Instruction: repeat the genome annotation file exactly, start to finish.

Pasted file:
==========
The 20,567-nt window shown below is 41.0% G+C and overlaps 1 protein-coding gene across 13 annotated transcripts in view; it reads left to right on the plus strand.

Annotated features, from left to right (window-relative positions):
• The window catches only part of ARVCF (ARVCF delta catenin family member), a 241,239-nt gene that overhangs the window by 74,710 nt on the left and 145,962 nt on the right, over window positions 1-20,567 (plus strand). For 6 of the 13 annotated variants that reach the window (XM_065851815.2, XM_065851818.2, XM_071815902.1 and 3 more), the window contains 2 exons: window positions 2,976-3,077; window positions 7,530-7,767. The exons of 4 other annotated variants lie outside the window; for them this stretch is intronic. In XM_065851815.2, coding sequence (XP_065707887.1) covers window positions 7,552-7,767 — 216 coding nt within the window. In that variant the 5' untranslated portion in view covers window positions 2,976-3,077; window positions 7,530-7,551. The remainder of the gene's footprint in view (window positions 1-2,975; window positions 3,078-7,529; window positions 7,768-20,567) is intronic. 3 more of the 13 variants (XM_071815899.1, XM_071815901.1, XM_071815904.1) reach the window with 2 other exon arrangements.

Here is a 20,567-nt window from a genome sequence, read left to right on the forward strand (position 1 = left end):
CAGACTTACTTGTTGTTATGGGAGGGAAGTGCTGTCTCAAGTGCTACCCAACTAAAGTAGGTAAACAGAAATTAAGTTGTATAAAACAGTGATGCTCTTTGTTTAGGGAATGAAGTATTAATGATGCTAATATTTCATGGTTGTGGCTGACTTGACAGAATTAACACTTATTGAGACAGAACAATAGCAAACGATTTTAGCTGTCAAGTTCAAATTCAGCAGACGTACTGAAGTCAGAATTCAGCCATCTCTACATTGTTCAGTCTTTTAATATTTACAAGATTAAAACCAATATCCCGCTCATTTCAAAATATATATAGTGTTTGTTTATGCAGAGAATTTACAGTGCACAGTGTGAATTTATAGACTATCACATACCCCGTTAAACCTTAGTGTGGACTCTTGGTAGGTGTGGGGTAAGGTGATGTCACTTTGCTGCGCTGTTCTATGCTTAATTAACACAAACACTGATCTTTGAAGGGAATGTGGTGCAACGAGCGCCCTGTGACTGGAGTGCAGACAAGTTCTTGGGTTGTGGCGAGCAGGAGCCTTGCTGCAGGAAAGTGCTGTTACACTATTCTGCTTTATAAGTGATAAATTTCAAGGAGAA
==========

The 20,567-nt window shown below is 41.0% G+C and overlaps 1 protein-coding gene across 13 annotated transcripts in view; it reads left to right on the plus strand.

Annotated features, from left to right (window-relative positions):
• The window catches only part of ARVCF (ARVCF delta catenin family member), a 241,239-nt gene that overhangs the window by 74,710 nt on the left and 145,962 nt on the right, over window positions 1-20,567 (plus strand). For 6 of the 13 annotated variants that reach the window (XM_065851815.2, XM_065851818.2, XM_071815902.1 and 3 more), the window contains 2 exons: window positions 2,976-3,077; window positions 7,530-7,767. The exons of 4 other annotated variants lie outside the window; for them this stretch is intronic. In XM_065851815.2, coding sequence (XP_065707887.1) covers window positions 7,552-7,767 — 216 coding nt within the window. In that variant the 5' untranslated portion in view covers window positions 2,976-3,077; window positions 7,530-7,551. The remainder of the gene's footprint in view (window positions 1-2,975; window positions 3,078-7,529; window positions 7,768-20,567) is intronic. 3 more of the 13 variants (XM_071815899.1, XM_071815901.1, XM_071815904.1) reach the window with 2 other exon arrangements.

Here is a 20,567-nt window from a genome sequence, read left to right on the forward strand (position 1 = left end):
CAGACTTACTTGTTGTTATGGGAGGGAAGTGCTGTCTCAAGTGCTACCCAACTAAAGTAGGTAAACAGAAATTAAGTTGTATAAAACAGTGATGCTCTTTGTTTAGGGAATGAAGTATTAATGATGCTAATATTTCATGGTTGTGGCTGACTTGACAGAATTAACACTTATTGAGACAGAACAATAGCAAACGATTTTAGCTGTCAAGTTCAAATTCAGCAGACGTACTGAAGTCAGAATTCAGCCATCTCTACATTGTTCAGTCTTTTAATATTTACAAGATTAAAACCAATATCCCGCTCATTTCAAAATATATATAGTGTTTGTTTATGCAGAGAATTTACAGTGCACAGTGTGAATTTATAGACTATCACATACCCCGTTAAACCTTAGTGTGGACTCTTGGTAGGTGTGGGGTAAGGTGATGTCACTTTGCTGCGCTGTTCTATGCTTAATTAACACAAACACTGATCTTTGAAGGGAATGTGGTGCAACGAGCGCCCTGTGACTGGAGTGCAGACAAGTTCTTGGGTTGTGGCGAGCAGGAGCCTTGCTGCAGGAAAGTGCTGTTACACTATTCTGCTTTATAAGTGATAAATTTCAAGGAGAA